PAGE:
Every Time We Say Goodbye: Savoring the Delicacy of First and Final Encounters

My hosts were right: Bergmannstrasse is a fine choice for solo dining this warm spring evening. I have been in Berlin a few days, inaugurating another month-long trip to Europe. I’m staying with friends of a friend in the relaxed, hip Kreuzberg district, not far from Checkpoint Charlie—the former, grim demarcation between the Western and Soviet segments of this revitalized, thriving city.

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A Three-Month Buddhist Retreat (or, The Silence of the Lamas)

A 3-month Buddhist meditation retreat is no less mind-altering than ingesting hallucinogens or traveling to a remote land where nobody speaks your language or knows your culture. But the agent (or angel) of revelation in intensive meditation is neither an exotic plant nor an expensive plane ticket. It is essentially this: silence.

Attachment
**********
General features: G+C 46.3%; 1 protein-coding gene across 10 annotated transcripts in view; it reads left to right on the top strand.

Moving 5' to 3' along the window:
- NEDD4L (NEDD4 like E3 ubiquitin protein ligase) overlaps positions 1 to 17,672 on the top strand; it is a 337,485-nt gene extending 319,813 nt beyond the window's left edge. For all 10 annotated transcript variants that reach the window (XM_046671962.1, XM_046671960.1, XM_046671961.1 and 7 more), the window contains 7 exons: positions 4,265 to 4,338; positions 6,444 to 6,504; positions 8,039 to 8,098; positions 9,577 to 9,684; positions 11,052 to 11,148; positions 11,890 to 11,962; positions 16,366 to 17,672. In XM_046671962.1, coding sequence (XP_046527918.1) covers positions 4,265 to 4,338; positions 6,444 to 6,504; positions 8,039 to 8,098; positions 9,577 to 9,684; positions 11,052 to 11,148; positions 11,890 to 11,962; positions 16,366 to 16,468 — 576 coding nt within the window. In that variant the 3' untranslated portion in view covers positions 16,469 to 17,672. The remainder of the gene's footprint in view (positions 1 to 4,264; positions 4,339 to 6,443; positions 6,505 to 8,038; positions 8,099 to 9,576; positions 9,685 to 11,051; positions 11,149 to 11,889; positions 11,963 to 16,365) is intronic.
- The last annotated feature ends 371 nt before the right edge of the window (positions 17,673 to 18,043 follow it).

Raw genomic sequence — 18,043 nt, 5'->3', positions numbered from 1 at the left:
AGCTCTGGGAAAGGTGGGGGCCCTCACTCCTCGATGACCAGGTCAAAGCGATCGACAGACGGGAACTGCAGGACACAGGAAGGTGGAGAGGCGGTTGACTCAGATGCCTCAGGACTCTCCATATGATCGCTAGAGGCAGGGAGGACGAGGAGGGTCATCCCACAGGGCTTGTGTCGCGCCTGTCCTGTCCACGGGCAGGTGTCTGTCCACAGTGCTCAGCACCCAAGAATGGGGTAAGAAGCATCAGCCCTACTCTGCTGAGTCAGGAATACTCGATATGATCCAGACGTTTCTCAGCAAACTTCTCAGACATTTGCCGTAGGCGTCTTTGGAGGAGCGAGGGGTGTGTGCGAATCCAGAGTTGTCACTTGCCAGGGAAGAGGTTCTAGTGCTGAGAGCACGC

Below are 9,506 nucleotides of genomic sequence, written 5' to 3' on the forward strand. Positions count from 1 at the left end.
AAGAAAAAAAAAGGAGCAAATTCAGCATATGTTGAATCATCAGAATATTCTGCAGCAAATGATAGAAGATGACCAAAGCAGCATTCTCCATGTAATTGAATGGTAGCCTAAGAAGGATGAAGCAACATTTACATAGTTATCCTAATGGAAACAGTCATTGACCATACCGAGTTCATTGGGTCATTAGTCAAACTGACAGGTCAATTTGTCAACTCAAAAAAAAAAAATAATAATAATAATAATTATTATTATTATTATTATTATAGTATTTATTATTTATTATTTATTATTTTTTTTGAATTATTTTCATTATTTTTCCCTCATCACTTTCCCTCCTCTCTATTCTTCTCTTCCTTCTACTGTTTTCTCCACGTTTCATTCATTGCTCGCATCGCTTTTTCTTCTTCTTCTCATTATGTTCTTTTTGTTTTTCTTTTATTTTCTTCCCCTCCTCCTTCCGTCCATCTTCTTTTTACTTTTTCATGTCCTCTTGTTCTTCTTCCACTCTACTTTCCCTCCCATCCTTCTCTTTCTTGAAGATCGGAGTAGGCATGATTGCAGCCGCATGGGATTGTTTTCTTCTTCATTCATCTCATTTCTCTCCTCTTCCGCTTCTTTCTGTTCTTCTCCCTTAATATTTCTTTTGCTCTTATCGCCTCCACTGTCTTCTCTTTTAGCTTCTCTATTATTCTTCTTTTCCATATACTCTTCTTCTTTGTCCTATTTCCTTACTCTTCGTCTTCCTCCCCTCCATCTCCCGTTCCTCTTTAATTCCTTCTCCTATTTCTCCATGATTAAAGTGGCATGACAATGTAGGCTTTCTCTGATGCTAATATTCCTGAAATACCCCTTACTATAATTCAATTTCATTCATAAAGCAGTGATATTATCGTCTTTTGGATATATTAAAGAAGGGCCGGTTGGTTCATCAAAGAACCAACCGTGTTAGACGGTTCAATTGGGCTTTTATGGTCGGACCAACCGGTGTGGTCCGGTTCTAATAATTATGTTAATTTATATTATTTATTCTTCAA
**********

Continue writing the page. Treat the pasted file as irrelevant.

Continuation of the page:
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Stumbling into Worship on a Silent Buddhist Retreat

I’m eight weeks into a three-month silence. For many days now, my inner world has been sweet and calm: mind quiet, concentration strong, access to compassion readily available. The wordless, ephemeral beauty of being alive saturates my waking awareness, colored by gratitude and a tolerable, even welcome, hint of melancholy. Access to this tender state is one of the reasons I enter these long silent immersions.

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Mindfulness Meditation and the Passage of Time

I’m 14 days into this silent Buddhist retreat, with 72 more to go. It’s my second Thursday. Last night was the fourth dharma talk. That’s four of 24 scheduled while I’m here.

I wonder if some people completely lose track of time while on retreat. I don’t. Life at silent meditation centers is radically less scheduled than anywhere else I know, yet still tethered to inescapable rhythms.

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